Category Archives: Startup & Venture Capital

2010 Post Highlights

I’ve written a bunch of posts on this blog in 2010.   Not all are my favorites but below, I’ve highlighted the ones that are.  You can find a list of all-time favorite posts here ranging back to 2006.

Organizational Behavior

Data, Marketing Technology

Twitter & Social

Investing

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Net Neutrality

Net Neutrality protest at  Google HQ - GoogleR...
Image by Steve Rhodes via Flickr

Jon Borthwick (@borthwick) penned a piece for TechCrunch this morning called Neutrality or Bust.   This followed a piece by friend and fellow investor Brad Burnham (@bradUSV) entitled Internet Access Should Be Application Agnostic.

While Net Neutrality has been talked about for years, it’s now getting a lot of attention by the industry because action is about to be taken.  It’s serious and has far reaching implications for the entire ecosystem of advertising, technology, telecommunications, and media.

While I’m not going to write a long essay on what I believe is right, I will point you to the two articles linked above and state my thoughts quite simply:  The Internet has grown at the pace it has because all access has been equal.  I believe it should remain that way.  I do realize however that infrastructure costs  change a bit in a mobile/wireless world and we have enough smart people in this country to figure out a mutually beneficial infrastructure.  Keep the web neutral.

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Why These Frothy Times for Angel Investing are Actually Good

I’m going to play contrarian for a post.  There is so much talk right now of the angel investment scene going bananas from venture capitalists, angel investors, entrepreneurs, journalists, academics, and even lolcats.  I agree that it’s going bananas, but where I don’t agree with many people (and many people who I respect) is that it’s a terrible thing.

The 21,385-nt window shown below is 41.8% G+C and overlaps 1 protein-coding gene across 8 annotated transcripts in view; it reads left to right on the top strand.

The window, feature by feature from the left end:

I believe it’s actually a good thing.

I’m an occasional angel investor.  Back in ’00-’01, I lost a lot of money in early stage investments.  Too much money.  I vowed never to do early stage financing again.  But I’ve had enough toes in the water over the past 7 years here in New York to understand where we were and where we are now.

If you are an entrepreneur, this is a great time to raise capital.  There is a ton of capital for many different reasons and access to it has never been easier.  It used to be that you had to have a top lawyer who knew people, or was asked to pitch at an angel group.  The web has fundamentally changed this.  I receive 3-4 deals a day on AngelList of companies I’ve never heard of but have demonstrable traction and already have hundreds of thousands committed.

Since there is a capital supply glut, simple economics say that it’s in favor of the entrepreneur.  Valuations are higher than a few years ago which is not in favor of the investor.  You need to put more money to work from an investment standpoint to have the same ownership percentages than just 365 days ago.

So as an entrepreneur, times are great.  If you are on the fence about raising capital, go and do it.  Cost of capital is cheap so take advantage of the opportunity.

As for angel investors, it sucks to be us.  But then again, it’s great to be us.

I spent a few hours in a board meeting today with angel investor and friend Jerry Neumann and he mentioned that the best part of being an angel means that you don’t have to do deals that you don’t want to do.  So lets use some simple logic:  if the deal terms are atrocious right now yet money is getting poured into early stage investments, then who is being ridiculous?  Us, – the angels!  No one is forcing us to put money to work in angel investing.  If the deal terms are so ridiculous, shouldn’t we be looking at other investment vehicles to generate wealth?

So why isn’t the well running dry in the angel investing ecosystem?

These frothy times will weed out the morons, or more importantly, the people who deserve to be weeded out.  Maybe the term moron is way too harsh, but it’ll weed out angels who are either a) way too green, b) investing on ego (I see quite a bit of this), c) people with no sense of simple math.  Is that a bad thing for the angel ecosystem?  Not if you ask me.

So, in 365 days from now, hopefully the froth has died down, angels who have no business being angels run out of capital earmarked for angel investments (but hopefully they saved for their children’s 529s), and more entrepreneurs than ever have startups and are dominating the world.

Video Search: A Big Opportunity

Excite
Image via Wikipedia

Here’s a startup idea that I think is ripe.  Time is now.

Lets try and learn from the past and apply it to the future. Alta Vista, Excite, Yahoo!, Overture, Dogpile, InfoSpace, Metacrawler, Gopher, Ask Jeeves, Webcrawler, Bing, Google (and many others) all evolved the way that we search for information.  Gone are the ways of card catalogs (I actually learned how to use one in grade school) and in are digital search boxes.